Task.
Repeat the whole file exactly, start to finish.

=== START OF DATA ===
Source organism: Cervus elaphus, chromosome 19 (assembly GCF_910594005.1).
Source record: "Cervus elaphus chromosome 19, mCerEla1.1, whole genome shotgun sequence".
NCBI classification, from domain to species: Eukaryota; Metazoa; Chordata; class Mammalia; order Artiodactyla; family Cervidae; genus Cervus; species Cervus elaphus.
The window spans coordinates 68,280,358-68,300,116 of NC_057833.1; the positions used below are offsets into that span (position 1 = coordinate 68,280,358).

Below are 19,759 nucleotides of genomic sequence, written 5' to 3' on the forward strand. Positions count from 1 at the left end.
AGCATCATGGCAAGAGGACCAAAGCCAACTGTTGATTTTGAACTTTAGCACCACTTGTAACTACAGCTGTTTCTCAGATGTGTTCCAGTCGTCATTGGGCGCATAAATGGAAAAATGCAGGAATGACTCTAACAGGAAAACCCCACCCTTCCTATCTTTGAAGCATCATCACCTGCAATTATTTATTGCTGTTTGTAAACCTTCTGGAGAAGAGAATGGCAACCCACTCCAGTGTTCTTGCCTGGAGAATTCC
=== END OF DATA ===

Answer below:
Source organism: Cervus elaphus, chromosome 19 (assembly GCF_910594005.1).
Source record: "Cervus elaphus chromosome 19, mCerEla1.1, whole genome shotgun sequence".
NCBI classification, from domain to species: Eukaryota; Metazoa; Chordata; class Mammalia; order Artiodactyla; family Cervidae; genus Cervus; species Cervus elaphus.
The window spans coordinates 68,280,358-68,300,116 of NC_057833.1; the positions used below are offsets into that span (position 1 = coordinate 68,280,358).

Below are 19,759 nucleotides of genomic sequence, written 5' to 3' on the forward strand. Positions count from 1 at the left end.
AGCATCATGGCAAGAGGACCAAAGCCAACTGTTGATTTTGAACTTTAGCACCACTTGTAACTACAGCTGTTTCTCAGATGTGTTCCAGTCGTCATTGGGCGCATAAATGGAAAAATGCAGGAATGACTCTAACAGGAAAACCCCACCCTTCCTATCTTTGAAGCATCATCACCTGCAATTATTTATTGCTGTTTGTAAACCTTCTGGAGAAGAGAATGGCAACCCACTCCAGTGTTCTTGCCTGGAGAATTCC